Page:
Carbon Emissions Captured by Aussie Crystals

September 13, 2010 Updated: October 1, 2015

The crystals can withstand the hot, wet environments of power station flues which currently use carbon capture technology based around toxic chemicals. And which can require up to 40 per cent of the power generated by the station to successfully capture CO2. (Carsten Koall/Getty Images)
The crystals can withstand the hot, wet environments of power station flues which currently use carbon capture technology based around toxic chemicals. And which can require up to 40 per cent of the power generated by the station to successfully capture CO2. (Carsten Koall/Getty Images)
An Australian scientist has created 'crystal sponges' to capture carbon dioxide emissions from power stations and general industry.

Splitting her work between California and Sydney, Dr. Deanna D’Alessandro has constructed crystals full of minute holes that can trap carbon dioxide (CO2), and theoretically almost any gas.

Dr. D’Alessandro’s high-tech crystals are known as metal-organic frameworks, which are clusters of charged metal atoms linked by carbon-based groups. Their molecular structures are essentially similar to the molecular structures of seashells and microscopic marine plants called diatoms.

When it comes to reducing greenhouse gases, size does not matter. One teaspoon of these molecular sponges has a surface area equivalent to a rugby field.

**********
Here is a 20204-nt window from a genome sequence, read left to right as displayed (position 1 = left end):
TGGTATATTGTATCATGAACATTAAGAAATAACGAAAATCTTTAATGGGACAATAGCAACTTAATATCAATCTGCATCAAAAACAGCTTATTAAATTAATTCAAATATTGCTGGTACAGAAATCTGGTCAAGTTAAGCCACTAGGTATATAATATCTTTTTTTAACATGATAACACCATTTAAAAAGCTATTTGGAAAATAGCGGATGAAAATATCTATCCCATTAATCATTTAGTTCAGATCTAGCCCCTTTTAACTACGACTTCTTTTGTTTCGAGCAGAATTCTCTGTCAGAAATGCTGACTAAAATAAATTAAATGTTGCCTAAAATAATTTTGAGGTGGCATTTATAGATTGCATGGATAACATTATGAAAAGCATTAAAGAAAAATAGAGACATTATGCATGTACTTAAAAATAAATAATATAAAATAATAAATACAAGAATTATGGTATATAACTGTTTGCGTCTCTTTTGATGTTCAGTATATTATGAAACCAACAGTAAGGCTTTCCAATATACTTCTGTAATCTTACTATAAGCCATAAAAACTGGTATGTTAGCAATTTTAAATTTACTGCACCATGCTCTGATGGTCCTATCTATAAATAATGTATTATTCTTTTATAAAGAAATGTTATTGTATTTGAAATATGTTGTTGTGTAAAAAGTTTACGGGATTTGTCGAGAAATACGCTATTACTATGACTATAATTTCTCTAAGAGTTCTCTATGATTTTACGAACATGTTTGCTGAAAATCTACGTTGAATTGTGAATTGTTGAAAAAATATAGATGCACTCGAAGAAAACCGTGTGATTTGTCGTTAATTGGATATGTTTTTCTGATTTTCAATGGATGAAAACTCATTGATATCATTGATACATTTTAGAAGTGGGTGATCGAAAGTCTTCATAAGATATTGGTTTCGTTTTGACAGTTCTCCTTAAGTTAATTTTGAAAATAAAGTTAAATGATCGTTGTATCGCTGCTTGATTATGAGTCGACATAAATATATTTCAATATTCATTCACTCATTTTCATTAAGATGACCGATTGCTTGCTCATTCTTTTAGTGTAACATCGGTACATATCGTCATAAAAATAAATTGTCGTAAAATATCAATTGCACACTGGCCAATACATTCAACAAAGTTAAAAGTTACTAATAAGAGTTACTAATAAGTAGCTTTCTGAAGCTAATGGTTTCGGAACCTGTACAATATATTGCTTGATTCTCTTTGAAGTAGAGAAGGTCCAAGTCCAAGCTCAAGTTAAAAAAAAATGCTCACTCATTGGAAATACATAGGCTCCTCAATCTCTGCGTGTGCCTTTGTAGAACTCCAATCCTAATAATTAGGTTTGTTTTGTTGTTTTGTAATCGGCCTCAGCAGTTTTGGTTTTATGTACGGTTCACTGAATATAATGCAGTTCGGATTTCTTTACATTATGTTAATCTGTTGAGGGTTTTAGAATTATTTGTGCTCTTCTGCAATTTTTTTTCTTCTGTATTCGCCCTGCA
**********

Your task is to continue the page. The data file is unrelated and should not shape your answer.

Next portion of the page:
The concept is not new, but Dr. D’Alessandro’s crystals are more robust with molecular pores that could even be shaped using light. This gives them the ability to capture and release gases on cue.

They can also withstand the hot, wet environments of power station flues which currently use carbon capture technology based around toxic chemicals. And which can require up to 40 per cent of the power generated by the station to successfully capture CO2.

"So we're finding more efficient materials and better materials to capture CO2," Dr. D’Alessandro told ABC News.

The innovative scientist was awarded the L’Oréal Australia For Women in Science Fellowship for her achievement, which will provide $20,000 worth of equipment, travel support and a summer vacation student to assist her research.

The crystals may have other important applications including hydrogen storage, gas separation, and electrodes for sensors.

“I’m building a research team here in Australia that will help me turn my ideas into reality and contribute to a sustainable future,” she said in a press release.

Follow Caden on Twitter: @cadenpearson